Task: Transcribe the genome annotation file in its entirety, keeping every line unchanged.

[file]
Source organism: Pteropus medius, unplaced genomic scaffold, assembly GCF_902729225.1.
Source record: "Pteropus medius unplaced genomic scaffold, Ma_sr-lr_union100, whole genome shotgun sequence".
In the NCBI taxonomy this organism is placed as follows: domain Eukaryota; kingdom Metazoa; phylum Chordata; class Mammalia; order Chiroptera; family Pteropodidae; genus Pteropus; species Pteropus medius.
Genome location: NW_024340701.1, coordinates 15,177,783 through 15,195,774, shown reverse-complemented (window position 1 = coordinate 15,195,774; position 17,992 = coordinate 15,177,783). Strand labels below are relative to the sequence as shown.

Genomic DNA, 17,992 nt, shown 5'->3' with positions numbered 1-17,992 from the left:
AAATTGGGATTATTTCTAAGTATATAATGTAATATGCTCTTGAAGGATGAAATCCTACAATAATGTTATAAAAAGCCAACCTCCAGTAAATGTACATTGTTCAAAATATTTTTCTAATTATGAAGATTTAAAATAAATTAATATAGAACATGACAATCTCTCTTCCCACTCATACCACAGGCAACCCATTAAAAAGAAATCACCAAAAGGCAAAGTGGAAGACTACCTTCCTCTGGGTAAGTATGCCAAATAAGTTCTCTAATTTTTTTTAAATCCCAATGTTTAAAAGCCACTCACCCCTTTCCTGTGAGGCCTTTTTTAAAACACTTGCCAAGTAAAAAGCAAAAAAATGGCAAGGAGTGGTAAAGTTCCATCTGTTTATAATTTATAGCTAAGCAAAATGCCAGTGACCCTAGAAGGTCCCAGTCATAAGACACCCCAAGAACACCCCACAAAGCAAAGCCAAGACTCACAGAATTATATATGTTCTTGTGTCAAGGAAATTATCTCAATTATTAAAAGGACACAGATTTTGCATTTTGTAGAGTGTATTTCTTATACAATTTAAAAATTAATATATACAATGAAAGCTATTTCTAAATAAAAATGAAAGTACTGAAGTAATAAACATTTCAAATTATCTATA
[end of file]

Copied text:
Source organism: Pteropus medius, unplaced genomic scaffold, assembly GCF_902729225.1.
Source record: "Pteropus medius unplaced genomic scaffold, Ma_sr-lr_union100, whole genome shotgun sequence".
In the NCBI taxonomy this organism is placed as follows: domain Eukaryota; kingdom Metazoa; phylum Chordata; class Mammalia; order Chiroptera; family Pteropodidae; genus Pteropus; species Pteropus medius.
Genome location: NW_024340701.1, coordinates 15,177,783 through 15,195,774, shown reverse-complemented (window position 1 = coordinate 15,195,774; position 17,992 = coordinate 15,177,783). Strand labels below are relative to the sequence as shown.

Genomic DNA, 17,992 nt, shown 5'->3' with positions numbered 1-17,992 from the left:
AAATTGGGATTATTTCTAAGTATATAATGTAATATGCTCTTGAAGGATGAAATCCTACAATAATGTTATAAAAAGCCAACCTCCAGTAAATGTACATTGTTCAAAATATTTTTCTAATTATGAAGATTTAAAATAAATTAATATAGAACATGACAATCTCTCTTCCCACTCATACCACAGGCAACCCATTAAAAAGAAATCACCAAAAGGCAAAGTGGAAGACTACCTTCCTCTGGGTAAGTATGCCAAATAAGTTCTCTAATTTTTTTTAAATCCCAATGTTTAAAAGCCACTCACCCCTTTCCTGTGAGGCCTTTTTTAAAACACTTGCCAAGTAAAAAGCAAAAAAATGGCAAGGAGTGGTAAAGTTCCATCTGTTTATAATTTATAGCTAAGCAAAATGCCAGTGACCCTAGAAGGTCCCAGTCATAAGACACCCCAAGAACACCCCACAAAGCAAAGCCAAGACTCACAGAATTATATATGTTCTTGTGTCAAGGAAATTATCTCAATTATTAAAAGGACACAGATTTTGCATTTTGTAGAGTGTATTTCTTATACAATTTAAAAATTAATATATACAATGAAAGCTATTTCTAAATAAAAATGAAAGTACTGAAGTAATAAACATTTCAAATTATCTATA